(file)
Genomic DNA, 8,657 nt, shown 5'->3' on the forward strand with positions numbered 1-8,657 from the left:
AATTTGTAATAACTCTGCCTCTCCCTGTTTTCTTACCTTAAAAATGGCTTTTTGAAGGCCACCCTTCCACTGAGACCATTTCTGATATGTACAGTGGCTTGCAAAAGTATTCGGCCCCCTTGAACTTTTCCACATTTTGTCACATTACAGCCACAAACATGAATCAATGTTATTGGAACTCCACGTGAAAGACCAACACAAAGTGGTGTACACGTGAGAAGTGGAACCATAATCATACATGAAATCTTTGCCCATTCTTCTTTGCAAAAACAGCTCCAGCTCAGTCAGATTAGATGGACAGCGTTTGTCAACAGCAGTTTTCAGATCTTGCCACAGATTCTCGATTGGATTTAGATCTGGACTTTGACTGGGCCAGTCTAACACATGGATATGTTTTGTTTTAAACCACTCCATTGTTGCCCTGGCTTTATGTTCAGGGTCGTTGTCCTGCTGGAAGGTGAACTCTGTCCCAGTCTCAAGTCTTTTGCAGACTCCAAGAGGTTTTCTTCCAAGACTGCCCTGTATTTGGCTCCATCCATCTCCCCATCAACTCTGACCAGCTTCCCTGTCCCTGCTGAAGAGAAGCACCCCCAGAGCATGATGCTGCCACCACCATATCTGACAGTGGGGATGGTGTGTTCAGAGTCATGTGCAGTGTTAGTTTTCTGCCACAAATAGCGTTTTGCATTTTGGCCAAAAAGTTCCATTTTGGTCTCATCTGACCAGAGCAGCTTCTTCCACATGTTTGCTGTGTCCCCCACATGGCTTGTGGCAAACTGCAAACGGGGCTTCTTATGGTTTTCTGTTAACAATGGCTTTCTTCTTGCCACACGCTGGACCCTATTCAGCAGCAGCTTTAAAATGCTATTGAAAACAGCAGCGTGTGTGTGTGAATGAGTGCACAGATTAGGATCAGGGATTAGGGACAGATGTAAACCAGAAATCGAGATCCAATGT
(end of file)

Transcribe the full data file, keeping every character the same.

Genomic DNA, 8,657 nt, shown 5'->3' on the forward strand with positions numbered 1-8,657 from the left:
AATTTGTAATAACTCTGCCTCTCCCTGTTTTCTTACCTTAAAAATGGCTTTTTGAAGGCCACCCTTCCACTGAGACCATTTCTGATATGTACAGTGGCTTGCAAAAGTATTCGGCCCCCTTGAACTTTTCCACATTTTGTCACATTACAGCCACAAACATGAATCAATGTTATTGGAACTCCACGTGAAAGACCAACACAAAGTGGTGTACACGTGAGAAGTGGAACCATAATCATACATGAAATCTTTGCCCATTCTTCTTTGCAAAAACAGCTCCAGCTCAGTCAGATTAGATGGACAGCGTTTGTCAACAGCAGTTTTCAGATCTTGCCACAGATTCTCGATTGGATTTAGATCTGGACTTTGACTGGGCCAGTCTAACACATGGATATGTTTTGTTTTAAACCACTCCATTGTTGCCCTGGCTTTATGTTCAGGGTCGTTGTCCTGCTGGAAGGTGAACTCTGTCCCAGTCTCAAGTCTTTTGCAGACTCCAAGAGGTTTTCTTCCAAGACTGCCCTGTATTTGGCTCCATCCATCTCCCCATCAACTCTGACCAGCTTCCCTGTCCCTGCTGAAGAGAAGCACCCCCAGAGCATGATGCTGCCACCACCATATCTGACAGTGGGGATGGTGTGTTCAGAGTCATGTGCAGTGTTAGTTTTCTGCCACAAATAGCGTTTTGCATTTTGGCCAAAAAGTTCCATTTTGGTCTCATCTGACCAGAGCAGCTTCTTCCACATGTTTGCTGTGTCCCCCACATGGCTTGTGGCAAACTGCAAACGGGGCTTCTTATGGTTTTCTGTTAACAATGGCTTTCTTCTTGCCACACGCTGGACCCTATTCAGCAGCAGCTTTAAAATGCTATTGAAAACAGCAGCGTGTGTGTGTGAATGAGTGCACAGATTAGGATCAGGGATTAGGGACAGATGTAAACCAGAAATCGAGATCCAATGT